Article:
Paper trail

19th November 2022 | Musings | 7 comments

Last week a friend was showing me how she can call up musical scores on various electronic devices, linking the devices so that she can use whichever best suits her needs at the time. She even had the option of writing in fingerings and expression marks with an electronic pencil; any changes she made would immediately show up across all her devices.

She also showed me the compact Bluetooth pedal she uses at the piano to turn the pages of an electronic score. The pedal had two ‘buttons’, one to turn the page forward and the other to turn it back.

She was enthusiastic about these possibilities. ‘Honestly, I would never want to go back to paper copies’, she said.

Later that day I stood looking at the shelves of (paper) music scores I’ve collected over many years, dating right back to the first little albums I had as a beginner at the age of seven. To me, this library sums up all my different learning phases and performing experiences. Many of the scores contain my pencilled remarks put in during rehearsals. As the years went by, and I found myself playing with different chamber music partners, I occasionally put in little notes of who it was who wanted more time here, or an acceleration there. So the music has sentimental value as well. Tucked inside the pages I sometimes find old concert programmes and other souvenirs. Sometimes I find faxes I received when on tour. Remember faxes?

It’s true that I have spent a ridiculous amount of time lugging around heavy volumes of music (sometimes hardback). When flying somewhere for a concert, I always make sure to have all my music with me on the plane, not in my suitcase in the hold. At least if my luggage goes astray, I can still play the concert. Thus I have dragged a separate bag of music, sometimes weighing several kilos, all over the place with me. A laptop and a Bluetooth pedal would certainly be an elegant upgrade.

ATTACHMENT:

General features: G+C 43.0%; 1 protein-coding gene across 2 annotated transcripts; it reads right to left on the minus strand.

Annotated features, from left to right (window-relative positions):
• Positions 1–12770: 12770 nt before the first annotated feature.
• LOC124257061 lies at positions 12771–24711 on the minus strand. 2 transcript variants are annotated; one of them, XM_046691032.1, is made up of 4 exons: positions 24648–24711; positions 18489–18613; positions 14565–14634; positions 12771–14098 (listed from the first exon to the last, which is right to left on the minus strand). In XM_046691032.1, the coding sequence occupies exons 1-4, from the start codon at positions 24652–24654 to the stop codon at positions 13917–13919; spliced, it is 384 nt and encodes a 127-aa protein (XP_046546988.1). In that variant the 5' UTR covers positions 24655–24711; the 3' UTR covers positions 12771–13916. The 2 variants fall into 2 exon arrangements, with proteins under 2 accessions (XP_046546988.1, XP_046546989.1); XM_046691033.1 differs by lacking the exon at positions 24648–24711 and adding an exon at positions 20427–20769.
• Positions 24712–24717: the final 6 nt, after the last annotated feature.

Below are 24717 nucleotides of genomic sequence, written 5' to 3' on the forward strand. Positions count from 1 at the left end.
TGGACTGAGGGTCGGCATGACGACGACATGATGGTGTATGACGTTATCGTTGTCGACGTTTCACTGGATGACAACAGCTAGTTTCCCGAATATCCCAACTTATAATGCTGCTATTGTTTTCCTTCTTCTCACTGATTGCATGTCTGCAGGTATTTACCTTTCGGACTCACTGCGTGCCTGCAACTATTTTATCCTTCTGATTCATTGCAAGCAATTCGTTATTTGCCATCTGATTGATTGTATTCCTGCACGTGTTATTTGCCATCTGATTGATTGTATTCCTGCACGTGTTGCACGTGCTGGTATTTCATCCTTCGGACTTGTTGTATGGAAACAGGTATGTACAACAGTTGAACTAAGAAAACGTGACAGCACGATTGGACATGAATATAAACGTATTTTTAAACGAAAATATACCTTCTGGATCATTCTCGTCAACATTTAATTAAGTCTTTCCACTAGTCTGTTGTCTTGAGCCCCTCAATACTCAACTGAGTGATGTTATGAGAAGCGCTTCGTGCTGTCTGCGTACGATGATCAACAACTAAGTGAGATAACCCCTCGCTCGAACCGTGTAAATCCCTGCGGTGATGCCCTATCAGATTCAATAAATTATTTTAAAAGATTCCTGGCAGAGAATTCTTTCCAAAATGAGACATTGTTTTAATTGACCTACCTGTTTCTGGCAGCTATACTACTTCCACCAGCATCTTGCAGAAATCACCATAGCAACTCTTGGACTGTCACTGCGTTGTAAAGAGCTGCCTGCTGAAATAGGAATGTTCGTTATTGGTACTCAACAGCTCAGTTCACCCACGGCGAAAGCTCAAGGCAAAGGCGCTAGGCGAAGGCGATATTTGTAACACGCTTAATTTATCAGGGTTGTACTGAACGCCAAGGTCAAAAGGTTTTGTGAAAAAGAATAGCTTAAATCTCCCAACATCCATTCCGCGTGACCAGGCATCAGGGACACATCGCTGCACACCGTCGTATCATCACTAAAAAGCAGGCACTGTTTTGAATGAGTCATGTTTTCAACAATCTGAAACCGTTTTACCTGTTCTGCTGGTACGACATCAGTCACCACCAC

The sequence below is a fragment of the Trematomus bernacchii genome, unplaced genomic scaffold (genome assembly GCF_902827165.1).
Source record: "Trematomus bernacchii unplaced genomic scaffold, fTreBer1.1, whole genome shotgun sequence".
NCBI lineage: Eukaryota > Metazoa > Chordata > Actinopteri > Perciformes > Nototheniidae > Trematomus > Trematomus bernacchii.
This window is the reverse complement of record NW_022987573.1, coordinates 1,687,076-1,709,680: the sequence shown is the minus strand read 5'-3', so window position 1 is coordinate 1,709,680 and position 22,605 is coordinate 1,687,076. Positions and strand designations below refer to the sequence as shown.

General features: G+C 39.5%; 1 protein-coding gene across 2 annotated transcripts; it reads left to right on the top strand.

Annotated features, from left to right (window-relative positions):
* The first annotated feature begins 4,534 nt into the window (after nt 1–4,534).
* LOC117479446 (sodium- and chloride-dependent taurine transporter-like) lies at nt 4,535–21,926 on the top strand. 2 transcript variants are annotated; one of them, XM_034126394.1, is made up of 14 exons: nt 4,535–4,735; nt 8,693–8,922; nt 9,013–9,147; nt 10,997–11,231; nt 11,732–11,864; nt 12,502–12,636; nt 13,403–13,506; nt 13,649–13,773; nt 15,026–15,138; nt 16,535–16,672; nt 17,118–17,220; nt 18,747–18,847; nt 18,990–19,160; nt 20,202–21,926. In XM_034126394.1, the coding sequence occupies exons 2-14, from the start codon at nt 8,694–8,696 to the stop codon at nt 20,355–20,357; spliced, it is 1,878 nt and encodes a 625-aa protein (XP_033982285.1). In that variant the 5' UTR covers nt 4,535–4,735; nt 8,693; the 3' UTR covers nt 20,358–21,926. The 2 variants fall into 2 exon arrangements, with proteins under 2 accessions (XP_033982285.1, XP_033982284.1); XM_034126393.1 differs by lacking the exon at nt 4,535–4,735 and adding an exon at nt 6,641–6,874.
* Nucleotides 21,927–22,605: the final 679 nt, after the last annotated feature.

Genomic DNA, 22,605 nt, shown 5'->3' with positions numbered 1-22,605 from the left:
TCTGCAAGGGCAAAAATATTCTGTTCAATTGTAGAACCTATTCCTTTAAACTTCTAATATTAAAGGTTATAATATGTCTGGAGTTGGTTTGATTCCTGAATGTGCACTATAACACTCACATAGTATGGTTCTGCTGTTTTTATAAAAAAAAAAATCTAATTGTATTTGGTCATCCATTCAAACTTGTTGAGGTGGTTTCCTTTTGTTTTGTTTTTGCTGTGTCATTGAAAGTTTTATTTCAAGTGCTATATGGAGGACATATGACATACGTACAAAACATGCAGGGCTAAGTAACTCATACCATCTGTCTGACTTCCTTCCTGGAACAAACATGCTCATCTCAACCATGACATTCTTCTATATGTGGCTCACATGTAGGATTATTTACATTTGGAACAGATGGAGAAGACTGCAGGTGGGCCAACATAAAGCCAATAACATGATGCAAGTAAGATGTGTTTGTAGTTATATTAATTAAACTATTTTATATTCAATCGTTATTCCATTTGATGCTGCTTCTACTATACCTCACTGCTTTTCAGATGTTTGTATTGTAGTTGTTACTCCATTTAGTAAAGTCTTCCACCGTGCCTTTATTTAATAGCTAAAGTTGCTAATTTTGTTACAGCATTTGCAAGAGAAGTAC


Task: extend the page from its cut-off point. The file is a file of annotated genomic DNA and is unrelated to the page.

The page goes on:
But even if I were technologically confident, could I imagine abandoning my books of music? I don’t think so. A laptop would be lighter, but I would probably just be swapping one set of anxieties with another.


  1. Mike

    While not a performer, I have lugged decades of collected piano scores as I’ve moved around the world. In recent decades I’ve scanned it all to PDFs and now keep it available in cloud storage like OneDrive and DropBox, plus backups elsewhere. Because those services now extract all the scanned text and index it automatically, I now find all the little pieces in collections that I may have overlooked. Like having my own little IMSLP, I can search for a composer or work and instantly have a listing of all the matches.

    The option that gives me is to summon up any of the scores on *any* device (including my large screen phone) – or on occasion when I get a middle-of-the-night call from a performing friend who has lost their score in travel, I can zap them a copy instantly.

    I do keep many of the paper scores that have sentimental value, but the rest can be left in compact storage.

    PS A copy of “The Piano” just arrived and I’m looking forward to digging into it!